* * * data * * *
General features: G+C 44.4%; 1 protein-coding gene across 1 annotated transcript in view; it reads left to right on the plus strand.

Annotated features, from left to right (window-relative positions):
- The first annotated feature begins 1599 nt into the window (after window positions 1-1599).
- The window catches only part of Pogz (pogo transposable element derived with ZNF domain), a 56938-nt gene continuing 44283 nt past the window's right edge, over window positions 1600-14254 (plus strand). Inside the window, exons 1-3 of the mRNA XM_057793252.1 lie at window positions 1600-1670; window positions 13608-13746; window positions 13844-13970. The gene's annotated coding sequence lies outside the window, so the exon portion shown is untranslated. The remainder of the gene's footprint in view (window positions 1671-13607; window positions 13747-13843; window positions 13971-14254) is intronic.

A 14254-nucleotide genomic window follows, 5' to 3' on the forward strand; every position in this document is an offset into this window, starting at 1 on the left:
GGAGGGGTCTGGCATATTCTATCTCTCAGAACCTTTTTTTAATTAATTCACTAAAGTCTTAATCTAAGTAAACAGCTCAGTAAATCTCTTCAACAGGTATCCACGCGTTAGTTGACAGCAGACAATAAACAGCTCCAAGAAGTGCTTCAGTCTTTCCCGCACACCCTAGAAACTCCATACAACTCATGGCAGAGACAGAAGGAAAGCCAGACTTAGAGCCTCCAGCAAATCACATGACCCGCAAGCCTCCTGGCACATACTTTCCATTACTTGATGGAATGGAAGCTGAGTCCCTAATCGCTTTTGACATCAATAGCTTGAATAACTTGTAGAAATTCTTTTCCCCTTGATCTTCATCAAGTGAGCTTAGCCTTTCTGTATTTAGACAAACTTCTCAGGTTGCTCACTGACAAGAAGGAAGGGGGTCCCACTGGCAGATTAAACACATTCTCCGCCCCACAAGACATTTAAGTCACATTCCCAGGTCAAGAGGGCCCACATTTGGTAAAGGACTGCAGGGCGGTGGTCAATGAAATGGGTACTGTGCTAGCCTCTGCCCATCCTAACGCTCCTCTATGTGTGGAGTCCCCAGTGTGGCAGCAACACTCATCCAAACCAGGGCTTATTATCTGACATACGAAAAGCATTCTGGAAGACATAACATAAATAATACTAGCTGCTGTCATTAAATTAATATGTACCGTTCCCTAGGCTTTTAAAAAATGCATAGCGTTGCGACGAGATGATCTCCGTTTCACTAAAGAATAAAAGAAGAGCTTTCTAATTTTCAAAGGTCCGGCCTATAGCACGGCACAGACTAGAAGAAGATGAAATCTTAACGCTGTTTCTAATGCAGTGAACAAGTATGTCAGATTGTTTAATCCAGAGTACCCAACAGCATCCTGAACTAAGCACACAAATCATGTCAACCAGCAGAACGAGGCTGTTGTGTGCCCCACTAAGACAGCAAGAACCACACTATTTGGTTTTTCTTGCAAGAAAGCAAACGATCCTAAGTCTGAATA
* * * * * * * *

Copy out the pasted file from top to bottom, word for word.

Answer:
General features: G+C 44.4%; 1 protein-coding gene across 1 annotated transcript in view; it reads left to right on the plus strand.

Annotated features, from left to right (window-relative positions):
- The first annotated feature begins 1599 nt into the window (after window positions 1-1599).
- The window catches only part of Pogz (pogo transposable element derived with ZNF domain), a 56938-nt gene continuing 44283 nt past the window's right edge, over window positions 1600-14254 (plus strand). Inside the window, exons 1-3 of the mRNA XM_057793252.1 lie at window positions 1600-1670; window positions 13608-13746; window positions 13844-13970. The gene's annotated coding sequence lies outside the window, so the exon portion shown is untranslated. The remainder of the gene's footprint in view (window positions 1671-13607; window positions 13747-13843; window positions 13971-14254) is intronic.

A 14254-nucleotide genomic window follows, 5' to 3' on the forward strand; every position in this document is an offset into this window, starting at 1 on the left:
GGAGGGGTCTGGCATATTCTATCTCTCAGAACCTTTTTTTAATTAATTCACTAAAGTCTTAATCTAAGTAAACAGCTCAGTAAATCTCTTCAACAGGTATCCACGCGTTAGTTGACAGCAGACAATAAACAGCTCCAAGAAGTGCTTCAGTCTTTCCCGCACACCCTAGAAACTCCATACAACTCATGGCAGAGACAGAAGGAAAGCCAGACTTAGAGCCTCCAGCAAATCACATGACCCGCAAGCCTCCTGGCACATACTTTCCATTACTTGATGGAATGGAAGCTGAGTCCCTAATCGCTTTTGACATCAATAGCTTGAATAACTTGTAGAAATTCTTTTCCCCTTGATCTTCATCAAGTGAGCTTAGCCTTTCTGTATTTAGACAAACTTCTCAGGTTGCTCACTGACAAGAAGGAAGGGGGTCCCACTGGCAGATTAAACACATTCTCCGCCCCACAAGACATTTAAGTCACATTCCCAGGTCAAGAGGGCCCACATTTGGTAAAGGACTGCAGGGCGGTGGTCAATGAAATGGGTACTGTGCTAGCCTCTGCCCATCCTAACGCTCCTCTATGTGTGGAGTCCCCAGTGTGGCAGCAACACTCATCCAAACCAGGGCTTATTATCTGACATACGAAAAGCATTCTGGAAGACATAACATAAATAATACTAGCTGCTGTCATTAAATTAATATGTACCGTTCCCTAGGCTTTTAAAAAATGCATAGCGTTGCGACGAGATGATCTCCGTTTCACTAAAGAATAAAAGAAGAGCTTTCTAATTTTCAAAGGTCCGGCCTATAGCACGGCACAGACTAGAAGAAGATGAAATCTTAACGCTGTTTCTAATGCAGTGAACAAGTATGTCAGATTGTTTAATCCAGAGTACCCAACAGCATCCTGAACTAAGCACACAAATCATGTCAACCAGCAGAACGAGGCTGTTGTGTGCCCCACTAAGACAGCAAGAACCACACTATTTGGTTTTTCTTGCAAGAAAGCAAACGATCCTAAGTCTGAATA